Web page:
Constitutional Wrangling Over No-Confidence Motion Against Pakistan Prime Minister Commentary
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Constitutional Wrangling Over No-Confidence Motion Against Pakistan Prime Minister

On March 8, the opposition parties moved a resolution for a no-confidence vote against Prime Minister Imran Khan (PM) under Article 95(1) of the Constitution. The PM ceases to hold office if “a majority of the total membership of the National Assembly” passes a no-confidence resolution. The opposition needs 172 votes, which it does not have unless legislators of the coalition parties or some legislators of the ruling party defect and vote to oust the PM. It appears that several ruling party legislators are unhappy with the PM and are willing to vote for the no-confidence resolution. The media, lawyers, and politicians are vigorously debating whether legislators may lawfully vote on a no-confidence resolution as they please, ignoring party affiliation and direction.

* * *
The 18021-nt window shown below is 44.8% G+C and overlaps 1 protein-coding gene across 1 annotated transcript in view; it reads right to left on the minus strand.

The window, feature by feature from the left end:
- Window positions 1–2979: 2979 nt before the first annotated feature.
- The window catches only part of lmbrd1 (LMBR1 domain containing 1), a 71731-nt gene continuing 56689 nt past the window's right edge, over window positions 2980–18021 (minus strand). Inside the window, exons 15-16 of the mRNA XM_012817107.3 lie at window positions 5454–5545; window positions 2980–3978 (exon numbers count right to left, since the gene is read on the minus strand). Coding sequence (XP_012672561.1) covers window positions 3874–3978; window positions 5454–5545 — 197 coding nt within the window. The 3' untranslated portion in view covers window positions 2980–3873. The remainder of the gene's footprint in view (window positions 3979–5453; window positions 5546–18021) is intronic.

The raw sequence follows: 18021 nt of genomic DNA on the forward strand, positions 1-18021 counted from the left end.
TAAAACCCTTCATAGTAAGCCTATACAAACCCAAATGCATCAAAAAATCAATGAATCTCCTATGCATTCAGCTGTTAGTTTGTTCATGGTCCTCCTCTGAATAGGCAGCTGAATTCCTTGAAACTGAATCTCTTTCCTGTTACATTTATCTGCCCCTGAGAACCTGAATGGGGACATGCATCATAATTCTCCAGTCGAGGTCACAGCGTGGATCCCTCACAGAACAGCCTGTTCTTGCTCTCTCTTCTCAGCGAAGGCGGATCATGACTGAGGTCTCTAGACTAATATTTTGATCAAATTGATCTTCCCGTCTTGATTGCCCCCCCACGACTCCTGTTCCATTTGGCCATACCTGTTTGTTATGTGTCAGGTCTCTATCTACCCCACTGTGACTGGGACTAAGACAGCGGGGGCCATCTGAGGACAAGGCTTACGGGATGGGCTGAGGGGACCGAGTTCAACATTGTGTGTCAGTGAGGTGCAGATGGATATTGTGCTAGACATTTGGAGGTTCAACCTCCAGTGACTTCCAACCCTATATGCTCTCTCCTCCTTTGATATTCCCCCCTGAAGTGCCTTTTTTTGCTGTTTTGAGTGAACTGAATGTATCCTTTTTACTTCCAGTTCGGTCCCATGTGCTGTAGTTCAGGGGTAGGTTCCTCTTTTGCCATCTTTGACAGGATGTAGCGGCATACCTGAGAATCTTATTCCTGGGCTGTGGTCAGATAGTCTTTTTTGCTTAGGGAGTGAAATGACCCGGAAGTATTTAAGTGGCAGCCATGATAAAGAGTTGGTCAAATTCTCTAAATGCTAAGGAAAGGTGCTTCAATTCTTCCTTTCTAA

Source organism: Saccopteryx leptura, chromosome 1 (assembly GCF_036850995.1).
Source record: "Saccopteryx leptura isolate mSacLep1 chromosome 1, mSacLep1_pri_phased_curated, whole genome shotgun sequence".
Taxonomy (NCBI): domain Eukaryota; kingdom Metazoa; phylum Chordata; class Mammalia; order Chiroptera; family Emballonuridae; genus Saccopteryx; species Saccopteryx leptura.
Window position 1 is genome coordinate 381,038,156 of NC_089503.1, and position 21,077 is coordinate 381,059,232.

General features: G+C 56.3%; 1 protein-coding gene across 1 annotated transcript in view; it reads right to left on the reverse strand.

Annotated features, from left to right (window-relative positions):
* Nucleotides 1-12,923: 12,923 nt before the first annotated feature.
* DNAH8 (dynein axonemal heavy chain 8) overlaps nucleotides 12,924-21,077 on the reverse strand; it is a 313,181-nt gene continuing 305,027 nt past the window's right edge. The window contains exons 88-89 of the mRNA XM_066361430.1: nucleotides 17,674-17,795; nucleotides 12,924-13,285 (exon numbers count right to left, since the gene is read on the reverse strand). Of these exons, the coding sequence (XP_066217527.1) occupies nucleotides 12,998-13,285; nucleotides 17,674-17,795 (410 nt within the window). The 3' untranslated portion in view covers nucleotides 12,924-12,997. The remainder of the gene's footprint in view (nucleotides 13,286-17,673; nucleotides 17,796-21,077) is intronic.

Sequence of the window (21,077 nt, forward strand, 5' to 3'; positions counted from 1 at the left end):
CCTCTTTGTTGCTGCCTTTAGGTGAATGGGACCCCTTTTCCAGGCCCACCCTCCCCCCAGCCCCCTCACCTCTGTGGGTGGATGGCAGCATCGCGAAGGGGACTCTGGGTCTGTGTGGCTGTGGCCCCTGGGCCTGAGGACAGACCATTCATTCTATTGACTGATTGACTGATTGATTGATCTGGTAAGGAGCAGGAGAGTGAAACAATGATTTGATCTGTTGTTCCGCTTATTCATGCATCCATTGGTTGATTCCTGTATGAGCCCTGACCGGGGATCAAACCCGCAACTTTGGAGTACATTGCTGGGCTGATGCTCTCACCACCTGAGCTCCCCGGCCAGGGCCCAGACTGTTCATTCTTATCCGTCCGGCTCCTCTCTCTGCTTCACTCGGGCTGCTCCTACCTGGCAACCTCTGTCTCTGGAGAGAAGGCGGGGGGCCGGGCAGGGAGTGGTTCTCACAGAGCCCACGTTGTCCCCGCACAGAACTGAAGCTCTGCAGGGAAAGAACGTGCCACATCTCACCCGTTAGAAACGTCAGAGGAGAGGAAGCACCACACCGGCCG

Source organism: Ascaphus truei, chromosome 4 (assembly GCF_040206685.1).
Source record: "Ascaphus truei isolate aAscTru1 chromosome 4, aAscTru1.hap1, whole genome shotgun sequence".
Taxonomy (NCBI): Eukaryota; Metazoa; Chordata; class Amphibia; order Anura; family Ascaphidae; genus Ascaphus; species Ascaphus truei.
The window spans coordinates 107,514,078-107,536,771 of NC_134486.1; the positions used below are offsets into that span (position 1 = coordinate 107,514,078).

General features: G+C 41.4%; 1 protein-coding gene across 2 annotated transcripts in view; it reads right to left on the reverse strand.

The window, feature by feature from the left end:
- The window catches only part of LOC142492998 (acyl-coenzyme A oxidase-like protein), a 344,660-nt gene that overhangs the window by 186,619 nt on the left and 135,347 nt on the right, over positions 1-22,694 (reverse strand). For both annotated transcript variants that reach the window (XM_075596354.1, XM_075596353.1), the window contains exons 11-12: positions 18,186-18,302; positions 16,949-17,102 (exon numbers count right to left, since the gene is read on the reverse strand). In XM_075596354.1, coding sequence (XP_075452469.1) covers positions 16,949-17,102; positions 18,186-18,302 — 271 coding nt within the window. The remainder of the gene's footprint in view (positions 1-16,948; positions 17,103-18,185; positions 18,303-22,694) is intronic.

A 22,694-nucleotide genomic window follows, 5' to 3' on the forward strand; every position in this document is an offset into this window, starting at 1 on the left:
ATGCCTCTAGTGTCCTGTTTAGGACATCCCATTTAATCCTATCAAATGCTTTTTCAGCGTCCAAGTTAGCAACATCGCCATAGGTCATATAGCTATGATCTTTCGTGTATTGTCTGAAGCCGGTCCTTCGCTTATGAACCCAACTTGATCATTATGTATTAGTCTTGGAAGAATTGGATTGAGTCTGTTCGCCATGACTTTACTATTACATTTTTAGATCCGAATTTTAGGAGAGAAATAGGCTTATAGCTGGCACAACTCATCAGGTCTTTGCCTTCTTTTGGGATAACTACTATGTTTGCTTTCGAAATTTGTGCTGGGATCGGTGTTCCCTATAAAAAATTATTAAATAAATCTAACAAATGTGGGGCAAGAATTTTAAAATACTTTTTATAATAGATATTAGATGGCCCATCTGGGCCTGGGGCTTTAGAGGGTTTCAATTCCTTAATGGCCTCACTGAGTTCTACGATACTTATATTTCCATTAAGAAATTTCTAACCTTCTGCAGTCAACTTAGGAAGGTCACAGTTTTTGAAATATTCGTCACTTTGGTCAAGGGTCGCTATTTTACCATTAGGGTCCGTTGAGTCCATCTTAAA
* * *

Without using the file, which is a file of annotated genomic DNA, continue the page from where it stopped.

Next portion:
This commentary argues that voting on a no-confidence resolution is a legislative matter, just like voting on bills. The Constitution empowers the legislators of the National Assembly, whether they belong to the ruling party or opposition parties, to vote on a no-confidence resolution according to their conscience and sentiments of constituents and that their vote must count. Sadly, the legislators who vote contrary to the party direction face the threat of losing membership in the National Assembly under Article 63A, titled disqualification on grounds of defection, etc., of the Constitution. Even though Article 63A also covers party defection in provincial assemblies, the commentary focuses exclusively on the constitutional parameters of a no-confidence resolution in the National Assembly. 

Party Heads Under Article 63A

Article 63A is a non-democratic provision added to the Constitution through an amendment in 2010. The Article establishes the control of the “Party Head,” a constitutional phrase, over legislators and purportedly prohibits defection in a no-confidence resolution. Arguably, the Article mandates that the legislators vote following their Party Head’s command. Article 63A does not distinguish between the ruling party and opposition parties and grants the same power to all Party Heads, regardless of whether they themselves are elected to the National Assembly. Thus, if an opposition party legislator or a coalition party legislator votes contrary to the party direction, they too may be disqualified for defection.